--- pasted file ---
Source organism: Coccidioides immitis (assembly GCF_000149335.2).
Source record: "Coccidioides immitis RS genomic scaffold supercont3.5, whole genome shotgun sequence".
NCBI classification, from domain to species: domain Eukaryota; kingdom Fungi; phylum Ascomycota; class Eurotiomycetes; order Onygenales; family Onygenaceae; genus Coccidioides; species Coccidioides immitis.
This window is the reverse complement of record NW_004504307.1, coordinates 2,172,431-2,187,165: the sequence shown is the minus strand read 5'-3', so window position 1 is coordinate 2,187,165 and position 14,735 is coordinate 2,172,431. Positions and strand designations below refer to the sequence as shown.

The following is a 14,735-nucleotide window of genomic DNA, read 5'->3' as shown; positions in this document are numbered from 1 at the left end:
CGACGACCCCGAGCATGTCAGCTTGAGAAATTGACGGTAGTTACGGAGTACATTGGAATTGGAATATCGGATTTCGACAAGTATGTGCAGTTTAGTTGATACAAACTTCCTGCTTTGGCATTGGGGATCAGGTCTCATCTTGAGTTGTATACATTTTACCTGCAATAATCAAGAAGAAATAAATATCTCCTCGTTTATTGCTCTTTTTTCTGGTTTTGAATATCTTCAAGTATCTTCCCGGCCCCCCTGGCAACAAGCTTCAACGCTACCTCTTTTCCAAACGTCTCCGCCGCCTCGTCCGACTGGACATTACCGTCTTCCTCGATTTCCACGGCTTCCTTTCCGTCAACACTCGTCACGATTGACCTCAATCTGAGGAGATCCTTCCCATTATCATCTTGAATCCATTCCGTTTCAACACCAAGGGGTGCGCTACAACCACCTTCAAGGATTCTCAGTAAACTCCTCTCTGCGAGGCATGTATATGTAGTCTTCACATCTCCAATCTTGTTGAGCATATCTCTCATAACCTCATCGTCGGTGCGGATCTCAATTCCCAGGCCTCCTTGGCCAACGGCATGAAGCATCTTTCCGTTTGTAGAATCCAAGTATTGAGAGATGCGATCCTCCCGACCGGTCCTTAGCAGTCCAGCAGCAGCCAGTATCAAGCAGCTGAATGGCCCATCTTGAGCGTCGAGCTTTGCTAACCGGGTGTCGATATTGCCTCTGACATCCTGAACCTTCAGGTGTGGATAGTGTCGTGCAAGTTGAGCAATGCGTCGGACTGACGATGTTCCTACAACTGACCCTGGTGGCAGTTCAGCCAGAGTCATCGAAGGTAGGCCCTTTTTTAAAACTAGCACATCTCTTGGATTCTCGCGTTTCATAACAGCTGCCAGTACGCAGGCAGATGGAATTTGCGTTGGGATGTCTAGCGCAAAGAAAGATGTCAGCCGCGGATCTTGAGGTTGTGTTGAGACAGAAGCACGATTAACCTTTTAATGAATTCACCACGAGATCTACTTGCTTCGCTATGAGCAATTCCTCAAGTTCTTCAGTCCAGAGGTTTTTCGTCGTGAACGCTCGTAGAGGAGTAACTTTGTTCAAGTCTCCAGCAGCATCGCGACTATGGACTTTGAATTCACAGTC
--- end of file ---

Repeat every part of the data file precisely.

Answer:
Source organism: Coccidioides immitis (assembly GCF_000149335.2).
Source record: "Coccidioides immitis RS genomic scaffold supercont3.5, whole genome shotgun sequence".
NCBI classification, from domain to species: domain Eukaryota; kingdom Fungi; phylum Ascomycota; class Eurotiomycetes; order Onygenales; family Onygenaceae; genus Coccidioides; species Coccidioides immitis.
This window is the reverse complement of record NW_004504307.1, coordinates 2,172,431-2,187,165: the sequence shown is the minus strand read 5'-3', so window position 1 is coordinate 2,187,165 and position 14,735 is coordinate 2,172,431. Positions and strand designations below refer to the sequence as shown.

The following is a 14,735-nucleotide window of genomic DNA, read 5'->3' as shown; positions in this document are numbered from 1 at the left end:
CGACGACCCCGAGCATGTCAGCTTGAGAAATTGACGGTAGTTACGGAGTACATTGGAATTGGAATATCGGATTTCGACAAGTATGTGCAGTTTAGTTGATACAAACTTCCTGCTTTGGCATTGGGGATCAGGTCTCATCTTGAGTTGTATACATTTTACCTGCAATAATCAAGAAGAAATAAATATCTCCTCGTTTATTGCTCTTTTTTCTGGTTTTGAATATCTTCAAGTATCTTCCCGGCCCCCCTGGCAACAAGCTTCAACGCTACCTCTTTTCCAAACGTCTCCGCCGCCTCGTCCGACTGGACATTACCGTCTTCCTCGATTTCCACGGCTTCCTTTCCGTCAACACTCGTCACGATTGACCTCAATCTGAGGAGATCCTTCCCATTATCATCTTGAATCCATTCCGTTTCAACACCAAGGGGTGCGCTACAACCACCTTCAAGGATTCTCAGTAAACTCCTCTCTGCGAGGCATGTATATGTAGTCTTCACATCTCCAATCTTGTTGAGCATATCTCTCATAACCTCATCGTCGGTGCGGATCTCAATTCCCAGGCCTCCTTGGCCAACGGCATGAAGCATCTTTCCGTTTGTAGAATCCAAGTATTGAGAGATGCGATCCTCCCGACCGGTCCTTAGCAGTCCAGCAGCAGCCAGTATCAAGCAGCTGAATGGCCCATCTTGAGCGTCGAGCTTTGCTAACCGGGTGTCGATATTGCCTCTGACATCCTGAACCTTCAGGTGTGGATAGTGTCGTGCAAGTTGAGCAATGCGTCGGACTGACGATGTTCCTACAACTGACCCTGGTGGCAGTTCAGCCAGAGTCATCGAAGGTAGGCCCTTTTTTAAAACTAGCACATCTCTTGGATTCTCGCGTTTCATAACAGCTGCCAGTACGCAGGCAGATGGAATTTGCGTTGGGATGTCTAGCGCAAAGAAAGATGTCAGCCGCGGATCTTGAGGTTGTGTTGAGACAGAAGCACGATTAACCTTTTAATGAATTCACCACGAGATCTACTTGCTTCGCTATGAGCAATTCCTCAAGTTCTTCAGTCCAGAGGTTTTTCGTCGTGAACGCTCGTAGAGGAGTAACTTTGTTCAAGTCTCCAGCAGCATCGCGACTATGGACTTTGAATTCACAGTC